AOTA Conference 2015: AOTPAC Talent Show!

So in case you’ve been living under a rock (or holed up studying for finals…same thing) and haven’t heard the news, just a few weeks ago I performed at the 2015 AOTA Conference AOTPAC Talent Show — and I got third place! (Jk, it’s big news to nobody but my parents and my classmates, after one of my professors “outed” me in an email to the class…)

My trophy is at home, but the videos of my performance are now here! I had a great time performing, and it was so much fun to see the talent that all the other students and practitioners brought to the table. It was really a great night, and I truly enjoyed dancing for a cause!

At the show, the captive audience voted with their dollars, putting money in “tip jars” for each performer. The money went to AOTPAC, but all of the cheers and applause went to the performers! I was up against the likes of Bill Wong, a veteran banjo player, and a professional musician, among others — so the stakes were clearly pretty high. But the audience was awesome, and everybody was cheered on whether they were singing, dancing, or doing something else! The winners of the show were this really cool ballroom dancing couple from Texas, and they TOTALLY deserved first place — I wish I had the videos of their performance AND the encore they did after they won!

The talent show was so much fun, and I hope to be able to do it again next year. Enjoy the videos, and make sure to donate to AOTPAC if you like what you see! 🙂

A big THANK YOU goes to my videographer and friend Elizabeth Hart for filming!

VideOT: Voting in the 2015 AOTA Elections

Although it may be a little late in the game for this post, I wanted to help spread the word and encourage everyone out there to vote in the 2015 AOTA elections! The deadline to vote is February 25, 2015, so don’t let it pass you by!

However you may feel about the different issues facing the profession, one thing is certain – your vote is your voice, and it’s important to be heard by the profession’s future leaders! Taking the time to learn about the candidates’ positions and plans for the profession is crucial because the decisions we make today may impact our profession for years to come.

In her most recent Rehab Potential video, blogger Sarah Lyon at OT Potential describes just how quick, simple, and important it is to vote and “help our [clients] by strengthening our national organization”! In less than two minutes, she eases potential fears about tackling a lengthy ballot, demonstrates some pretty legit networking skills, and directs you to the informative interviews she did with current candidates. And before you say “Oh no, all of this voting stuff will just take too much time…,” she also notes that it took her less than 1.5 minutes to vote. Everybody’s got time for that!

Sarah also did a great job of interviewing candidates from two of the key races (Director to the Board of Directors and Assembly of Student Delegates) and outlining their positions on various issues in very brief, easily digestible blog posts. Although the candidate blurbs available on the AOTA website are also helpful, I feel like her interviews provide more information about topics the candidates weren’t able to fit into such brief statements. You can check out her interviews and the candidates HERE!

Sarah is similar to me in that we both started blogging because the information available online about occupational therapy was very limited, and we apparently wanted to change that! I’ve been reading her blog for a while, and she is definitely somebody who’s knowledgeable and passionate about our profession. One of my goals for this year was to interview some occupational therapists, and reading her posts is giving me the encouragement I need to overcome my nerves and just reach out! She also has several other great posts about being a “mentorable” practitioner and ways to get inspired about OT that you should also check out – AFTER you’ve finished voting, of course! 😀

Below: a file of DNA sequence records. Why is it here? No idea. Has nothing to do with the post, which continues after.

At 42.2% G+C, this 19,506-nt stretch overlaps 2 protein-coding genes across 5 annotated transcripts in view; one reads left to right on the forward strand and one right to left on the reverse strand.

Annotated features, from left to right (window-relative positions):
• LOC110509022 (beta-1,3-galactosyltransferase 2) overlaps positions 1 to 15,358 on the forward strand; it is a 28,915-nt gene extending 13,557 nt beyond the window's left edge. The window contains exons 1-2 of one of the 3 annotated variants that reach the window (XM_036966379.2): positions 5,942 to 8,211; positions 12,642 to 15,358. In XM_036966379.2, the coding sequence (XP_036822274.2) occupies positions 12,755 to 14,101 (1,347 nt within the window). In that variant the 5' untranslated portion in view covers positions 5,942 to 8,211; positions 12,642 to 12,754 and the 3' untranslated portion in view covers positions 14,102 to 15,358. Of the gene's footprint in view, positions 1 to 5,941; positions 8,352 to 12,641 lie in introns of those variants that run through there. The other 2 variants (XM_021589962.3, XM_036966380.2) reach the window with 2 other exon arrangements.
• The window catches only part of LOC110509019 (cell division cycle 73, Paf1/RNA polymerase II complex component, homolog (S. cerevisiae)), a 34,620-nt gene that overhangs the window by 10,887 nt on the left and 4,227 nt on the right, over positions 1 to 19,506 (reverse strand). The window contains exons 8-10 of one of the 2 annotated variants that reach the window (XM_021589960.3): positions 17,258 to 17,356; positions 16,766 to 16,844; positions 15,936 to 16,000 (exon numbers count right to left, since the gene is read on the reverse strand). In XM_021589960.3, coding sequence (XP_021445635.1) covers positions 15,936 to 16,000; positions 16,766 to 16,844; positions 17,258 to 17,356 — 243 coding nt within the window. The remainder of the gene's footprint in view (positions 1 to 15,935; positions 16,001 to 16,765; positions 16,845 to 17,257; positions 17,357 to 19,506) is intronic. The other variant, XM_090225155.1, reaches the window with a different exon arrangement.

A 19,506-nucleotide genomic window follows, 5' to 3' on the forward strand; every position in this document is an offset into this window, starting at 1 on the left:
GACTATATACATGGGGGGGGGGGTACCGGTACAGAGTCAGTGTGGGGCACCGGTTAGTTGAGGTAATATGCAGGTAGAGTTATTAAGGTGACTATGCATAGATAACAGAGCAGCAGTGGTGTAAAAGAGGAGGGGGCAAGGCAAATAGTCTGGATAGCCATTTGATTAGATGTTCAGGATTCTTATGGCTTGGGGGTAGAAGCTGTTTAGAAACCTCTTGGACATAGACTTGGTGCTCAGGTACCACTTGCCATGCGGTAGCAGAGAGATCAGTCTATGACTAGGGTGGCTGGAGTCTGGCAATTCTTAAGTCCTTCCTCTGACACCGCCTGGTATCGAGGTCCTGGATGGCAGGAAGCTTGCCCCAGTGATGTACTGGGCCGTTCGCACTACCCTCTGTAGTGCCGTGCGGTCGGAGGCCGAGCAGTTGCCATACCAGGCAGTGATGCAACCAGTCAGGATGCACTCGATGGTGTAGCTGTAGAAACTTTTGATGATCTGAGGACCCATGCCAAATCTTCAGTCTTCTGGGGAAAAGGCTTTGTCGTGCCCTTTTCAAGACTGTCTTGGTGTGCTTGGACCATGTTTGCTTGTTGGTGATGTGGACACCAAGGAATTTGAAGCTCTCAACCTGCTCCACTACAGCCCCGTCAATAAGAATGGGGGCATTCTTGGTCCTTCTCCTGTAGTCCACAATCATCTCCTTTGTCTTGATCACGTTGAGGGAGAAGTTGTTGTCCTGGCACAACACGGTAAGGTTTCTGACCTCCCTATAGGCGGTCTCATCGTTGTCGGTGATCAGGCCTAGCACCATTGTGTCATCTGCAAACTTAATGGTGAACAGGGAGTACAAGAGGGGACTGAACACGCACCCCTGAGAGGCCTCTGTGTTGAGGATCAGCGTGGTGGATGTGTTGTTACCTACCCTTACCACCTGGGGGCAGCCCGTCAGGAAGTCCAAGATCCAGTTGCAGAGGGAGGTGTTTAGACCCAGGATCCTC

VideOT: The Many Faces of Occupational Therapists

This VideOT pick is another awesome creation by The University of British Columbia’s Master of Occupational Therapy program. In the video, UBC’s MOT class of 2014 “takes you on a tour of six common health care facilities to illustrate what OTs do.”

I love this video because it’s a short, sweet way to explain to people who are unfamiliar with the profession the wide range of places occupational therapists work and the multiple populations they serve. The video includes a wide range of clients, from a premature infant in a hospital NICU to an elderly man living in a long-term care facility. In the video, the narrators give a brief description of where each OT works, the services they provide for the client, and WHY these services are important. Having all three components in the video is crucial because it lets viewers know not only where OTs can work, but also the kinds of services they provide and the reasons why the OT’s services matter. I think it does a great job of demonstrating OT’s distinct value as a profession that helps people of all ages and stages engage in the occupations that are most important and meaningful to them.

The video also shows the importance of professional collaboration in at least one situation. In the segment about the girl who is having difficulty paying attention in school, the OT is shown communicating with the child’s teacher to make changes and adaptations for her continued success in the classroom. This demonstrates another important aspect of an OT’s job – working with a client’s family, teachers, and employers to help them live life more successfully.

I’m definitely adding a link to this video to my “About Occupational Therapy” page, and I encourage you to share it with others as well!

VideOT: How Do You Feel About Hirudotherapy?

Note: The video for this VideOT post wouldn’t embed in WordPress, but it is linked below!

Leech Drawing
A drawing of a typical specimen used in hirudotherapy.

This past week I was on my Fieldwork I assignment, working with an occupational therapist in an acute care setting in a large hospital. While I was there, I heard a therapist talking about a treatment so ancient I never thought I’d see it in a modern hospital!

The treatment is called “hirudotherapy,” and it involves putting LEECHES on a client to facilitate healing!!! I was shocked, but then a nearby PT confirmed that leech therapy occurred commonly at the hospital he had previously worked at. After doing a little research, I learned more about why hirudotherapy can be an effective treatment – when done appropriately and by trained professionals.

If you can stomach it, check out this short Discovery Science video that shows how it’s done:

As I mentioned, hirudotherapy is an ancient practice that has been around for thousands of years and used by people and civilizations around the world, from Egypt to Greece to the early Americas (Abdualkader, Ghawi, Alaama, Awang, & Merzouk, 2013).

Continue reading

VideOT: Things OTs Say